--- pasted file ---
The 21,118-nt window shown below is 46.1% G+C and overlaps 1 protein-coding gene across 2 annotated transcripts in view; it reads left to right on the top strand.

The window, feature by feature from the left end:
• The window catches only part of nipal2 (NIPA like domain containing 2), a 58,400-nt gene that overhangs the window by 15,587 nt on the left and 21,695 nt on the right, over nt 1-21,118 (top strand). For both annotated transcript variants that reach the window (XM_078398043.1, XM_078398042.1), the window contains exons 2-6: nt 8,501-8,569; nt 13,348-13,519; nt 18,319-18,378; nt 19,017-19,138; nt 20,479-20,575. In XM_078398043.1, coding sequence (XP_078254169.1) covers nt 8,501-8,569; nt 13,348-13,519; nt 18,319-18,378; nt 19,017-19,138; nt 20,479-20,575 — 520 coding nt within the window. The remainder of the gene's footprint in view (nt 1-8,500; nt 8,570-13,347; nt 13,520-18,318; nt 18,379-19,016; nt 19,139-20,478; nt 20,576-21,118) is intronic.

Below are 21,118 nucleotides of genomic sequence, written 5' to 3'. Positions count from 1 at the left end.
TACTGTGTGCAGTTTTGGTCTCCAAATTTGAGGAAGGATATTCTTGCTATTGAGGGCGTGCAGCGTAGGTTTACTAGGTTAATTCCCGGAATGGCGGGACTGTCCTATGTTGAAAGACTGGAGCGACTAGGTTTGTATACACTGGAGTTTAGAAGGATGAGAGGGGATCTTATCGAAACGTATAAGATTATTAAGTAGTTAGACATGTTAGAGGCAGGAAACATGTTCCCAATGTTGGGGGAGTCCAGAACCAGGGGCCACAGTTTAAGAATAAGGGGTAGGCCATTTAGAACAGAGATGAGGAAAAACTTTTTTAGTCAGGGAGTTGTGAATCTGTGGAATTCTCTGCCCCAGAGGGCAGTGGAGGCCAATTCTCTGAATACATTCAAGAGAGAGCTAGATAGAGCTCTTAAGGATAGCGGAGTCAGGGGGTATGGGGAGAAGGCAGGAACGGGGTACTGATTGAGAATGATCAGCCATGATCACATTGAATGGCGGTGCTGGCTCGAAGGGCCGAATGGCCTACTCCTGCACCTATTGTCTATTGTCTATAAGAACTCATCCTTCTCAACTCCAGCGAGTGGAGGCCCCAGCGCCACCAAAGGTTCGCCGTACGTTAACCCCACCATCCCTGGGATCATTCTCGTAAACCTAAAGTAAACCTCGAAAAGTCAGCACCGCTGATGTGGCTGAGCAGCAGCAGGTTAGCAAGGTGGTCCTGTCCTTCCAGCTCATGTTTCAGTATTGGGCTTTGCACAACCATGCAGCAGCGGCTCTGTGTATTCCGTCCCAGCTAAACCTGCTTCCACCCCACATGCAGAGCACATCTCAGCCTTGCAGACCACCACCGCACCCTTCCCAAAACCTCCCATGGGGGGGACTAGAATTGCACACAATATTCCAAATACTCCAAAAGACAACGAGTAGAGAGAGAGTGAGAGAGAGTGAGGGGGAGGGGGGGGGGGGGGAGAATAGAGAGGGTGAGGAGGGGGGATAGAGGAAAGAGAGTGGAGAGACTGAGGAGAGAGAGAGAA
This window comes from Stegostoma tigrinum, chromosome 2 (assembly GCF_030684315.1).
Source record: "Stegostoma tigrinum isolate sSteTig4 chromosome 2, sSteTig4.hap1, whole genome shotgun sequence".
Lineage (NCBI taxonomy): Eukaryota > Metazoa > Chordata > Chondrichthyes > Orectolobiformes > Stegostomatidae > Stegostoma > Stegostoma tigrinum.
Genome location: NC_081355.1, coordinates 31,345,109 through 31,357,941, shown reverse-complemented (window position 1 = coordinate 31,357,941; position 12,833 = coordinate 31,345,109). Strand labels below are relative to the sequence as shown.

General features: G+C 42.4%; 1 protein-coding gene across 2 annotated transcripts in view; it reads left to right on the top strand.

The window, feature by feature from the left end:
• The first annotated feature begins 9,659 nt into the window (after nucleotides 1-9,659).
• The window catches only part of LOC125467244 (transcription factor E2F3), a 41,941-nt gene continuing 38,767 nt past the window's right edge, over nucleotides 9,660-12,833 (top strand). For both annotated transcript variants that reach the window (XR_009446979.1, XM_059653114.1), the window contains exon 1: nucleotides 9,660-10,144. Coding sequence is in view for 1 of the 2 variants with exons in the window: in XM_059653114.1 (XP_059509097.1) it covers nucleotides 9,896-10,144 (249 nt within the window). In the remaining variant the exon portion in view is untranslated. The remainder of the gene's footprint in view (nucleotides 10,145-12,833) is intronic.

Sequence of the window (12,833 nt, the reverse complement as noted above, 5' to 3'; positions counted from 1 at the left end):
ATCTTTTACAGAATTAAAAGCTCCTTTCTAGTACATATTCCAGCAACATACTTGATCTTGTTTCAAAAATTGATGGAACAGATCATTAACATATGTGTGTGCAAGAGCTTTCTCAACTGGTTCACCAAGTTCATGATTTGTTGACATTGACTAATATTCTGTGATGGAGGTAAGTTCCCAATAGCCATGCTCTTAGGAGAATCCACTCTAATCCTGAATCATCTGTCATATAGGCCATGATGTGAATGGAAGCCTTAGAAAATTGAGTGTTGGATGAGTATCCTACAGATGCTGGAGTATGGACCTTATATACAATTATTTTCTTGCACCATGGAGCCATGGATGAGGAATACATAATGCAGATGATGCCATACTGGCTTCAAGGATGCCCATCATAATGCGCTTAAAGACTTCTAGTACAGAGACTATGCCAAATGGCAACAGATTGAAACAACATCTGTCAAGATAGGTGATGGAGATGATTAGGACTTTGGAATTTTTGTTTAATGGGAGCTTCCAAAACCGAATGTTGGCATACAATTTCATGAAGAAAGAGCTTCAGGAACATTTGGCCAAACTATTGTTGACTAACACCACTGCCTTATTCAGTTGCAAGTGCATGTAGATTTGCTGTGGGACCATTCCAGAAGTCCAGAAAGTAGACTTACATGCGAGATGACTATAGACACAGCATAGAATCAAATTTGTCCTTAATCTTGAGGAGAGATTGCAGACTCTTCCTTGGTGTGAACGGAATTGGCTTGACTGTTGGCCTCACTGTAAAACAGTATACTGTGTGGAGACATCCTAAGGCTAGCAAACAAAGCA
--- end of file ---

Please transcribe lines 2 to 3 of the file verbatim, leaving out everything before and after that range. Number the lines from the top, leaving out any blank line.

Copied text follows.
The window, feature by feature from the left end:
• The window catches only part of nipal2 (NIPA like domain containing 2), a 58,400-nt gene that overhangs the window by 15,587 nt on the left and 21,695 nt on the right, over nt 1-21,118 (top strand). For both annotated transcript variants that reach the window (XM_078398043.1, XM_078398042.1), the window contains exons 2-6: nt 8,501-8,569; nt 13,348-13,519; nt 18,319-18,378; nt 19,017-19,138; nt 20,479-20,575. In XM_078398043.1, coding sequence (XP_078254169.1) covers nt 8,501-8,569; nt 13,348-13,519; nt 18,319-18,378; nt 19,017-19,138; nt 20,479-20,575 — 520 coding nt within the window. The remainder of the gene's footprint in view (nt 1-8,500; nt 8,570-13,347; nt 13,520-18,318; nt 18,379-19,016; nt 19,139-20,478; nt 20,576-21,118) is intronic.